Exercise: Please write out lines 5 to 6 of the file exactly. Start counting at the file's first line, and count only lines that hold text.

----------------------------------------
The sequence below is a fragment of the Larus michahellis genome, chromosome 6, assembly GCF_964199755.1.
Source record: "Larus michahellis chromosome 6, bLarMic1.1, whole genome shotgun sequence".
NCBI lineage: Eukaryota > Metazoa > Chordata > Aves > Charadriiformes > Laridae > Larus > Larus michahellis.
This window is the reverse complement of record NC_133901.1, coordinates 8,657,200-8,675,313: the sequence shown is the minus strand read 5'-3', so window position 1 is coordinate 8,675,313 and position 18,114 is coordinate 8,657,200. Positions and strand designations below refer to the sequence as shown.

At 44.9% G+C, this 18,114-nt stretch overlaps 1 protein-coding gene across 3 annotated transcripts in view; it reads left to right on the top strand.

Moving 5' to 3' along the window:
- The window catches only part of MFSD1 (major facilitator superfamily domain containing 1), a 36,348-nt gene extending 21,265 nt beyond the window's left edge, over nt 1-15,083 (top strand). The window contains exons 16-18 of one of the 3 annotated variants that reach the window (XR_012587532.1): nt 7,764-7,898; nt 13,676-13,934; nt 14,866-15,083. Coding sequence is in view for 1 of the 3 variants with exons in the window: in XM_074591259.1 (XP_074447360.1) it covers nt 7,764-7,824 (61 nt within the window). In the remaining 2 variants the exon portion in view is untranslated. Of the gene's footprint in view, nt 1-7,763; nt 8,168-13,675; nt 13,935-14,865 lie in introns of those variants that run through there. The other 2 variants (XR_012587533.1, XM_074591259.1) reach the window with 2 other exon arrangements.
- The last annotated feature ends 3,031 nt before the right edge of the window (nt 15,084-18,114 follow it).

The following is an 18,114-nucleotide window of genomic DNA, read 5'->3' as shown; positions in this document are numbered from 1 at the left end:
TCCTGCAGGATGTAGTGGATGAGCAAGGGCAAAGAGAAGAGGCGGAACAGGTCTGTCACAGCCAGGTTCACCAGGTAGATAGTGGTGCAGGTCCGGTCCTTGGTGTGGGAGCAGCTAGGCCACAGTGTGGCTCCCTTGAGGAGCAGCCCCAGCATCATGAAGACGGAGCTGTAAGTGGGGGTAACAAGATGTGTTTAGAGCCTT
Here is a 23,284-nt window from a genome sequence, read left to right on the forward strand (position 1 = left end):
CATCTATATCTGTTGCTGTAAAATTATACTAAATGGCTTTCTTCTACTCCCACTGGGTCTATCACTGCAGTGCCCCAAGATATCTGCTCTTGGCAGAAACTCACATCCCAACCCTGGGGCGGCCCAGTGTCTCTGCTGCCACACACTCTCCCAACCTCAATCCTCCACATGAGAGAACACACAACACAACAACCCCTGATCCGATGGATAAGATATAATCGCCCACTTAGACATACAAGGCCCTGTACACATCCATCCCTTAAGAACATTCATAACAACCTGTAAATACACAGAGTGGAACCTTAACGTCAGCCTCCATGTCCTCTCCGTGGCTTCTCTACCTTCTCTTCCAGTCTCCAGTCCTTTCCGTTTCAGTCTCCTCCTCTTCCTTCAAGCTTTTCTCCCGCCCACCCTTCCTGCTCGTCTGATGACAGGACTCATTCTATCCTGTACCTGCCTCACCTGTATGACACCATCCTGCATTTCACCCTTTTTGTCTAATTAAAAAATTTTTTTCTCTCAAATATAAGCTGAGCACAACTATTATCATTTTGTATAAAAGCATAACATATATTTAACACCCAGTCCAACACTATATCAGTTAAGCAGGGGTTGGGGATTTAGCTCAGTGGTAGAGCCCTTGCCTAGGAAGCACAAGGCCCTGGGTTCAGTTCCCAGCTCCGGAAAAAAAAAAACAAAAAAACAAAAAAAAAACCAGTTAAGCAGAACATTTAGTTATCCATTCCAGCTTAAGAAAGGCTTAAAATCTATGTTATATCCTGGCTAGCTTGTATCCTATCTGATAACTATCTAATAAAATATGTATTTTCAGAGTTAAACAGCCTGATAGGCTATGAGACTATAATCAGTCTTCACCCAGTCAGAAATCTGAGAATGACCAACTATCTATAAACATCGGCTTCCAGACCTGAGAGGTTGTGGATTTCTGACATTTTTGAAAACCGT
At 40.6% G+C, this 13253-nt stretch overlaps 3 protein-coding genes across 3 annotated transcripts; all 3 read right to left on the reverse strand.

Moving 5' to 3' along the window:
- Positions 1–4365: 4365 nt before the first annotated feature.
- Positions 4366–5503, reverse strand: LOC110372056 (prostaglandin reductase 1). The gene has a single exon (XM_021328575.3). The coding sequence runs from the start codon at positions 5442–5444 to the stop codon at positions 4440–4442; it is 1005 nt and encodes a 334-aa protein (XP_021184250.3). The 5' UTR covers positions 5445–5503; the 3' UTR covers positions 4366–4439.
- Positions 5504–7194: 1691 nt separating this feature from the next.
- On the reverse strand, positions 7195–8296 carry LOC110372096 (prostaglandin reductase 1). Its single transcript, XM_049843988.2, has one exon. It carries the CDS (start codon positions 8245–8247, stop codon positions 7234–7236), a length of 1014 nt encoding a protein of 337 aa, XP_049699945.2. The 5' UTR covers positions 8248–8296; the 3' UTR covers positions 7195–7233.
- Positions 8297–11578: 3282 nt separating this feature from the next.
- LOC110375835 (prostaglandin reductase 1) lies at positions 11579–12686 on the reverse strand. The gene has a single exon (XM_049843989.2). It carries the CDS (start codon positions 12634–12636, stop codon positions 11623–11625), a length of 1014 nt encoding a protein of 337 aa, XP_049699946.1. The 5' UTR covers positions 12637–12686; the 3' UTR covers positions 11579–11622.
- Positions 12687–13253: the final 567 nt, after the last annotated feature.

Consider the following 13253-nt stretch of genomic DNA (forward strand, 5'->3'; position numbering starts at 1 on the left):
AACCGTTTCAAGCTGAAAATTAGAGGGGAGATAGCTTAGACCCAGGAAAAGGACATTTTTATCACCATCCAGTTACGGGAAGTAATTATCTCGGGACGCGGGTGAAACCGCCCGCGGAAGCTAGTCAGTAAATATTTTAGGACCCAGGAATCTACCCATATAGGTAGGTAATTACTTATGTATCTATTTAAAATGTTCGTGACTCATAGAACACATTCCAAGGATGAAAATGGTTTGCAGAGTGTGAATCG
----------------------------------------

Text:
At 44.9% G+C, this 18,114-nt stretch overlaps 1 protein-coding gene across 3 annotated transcripts in view; it reads left to right on the top strand.

Moving 5' to 3' along the window: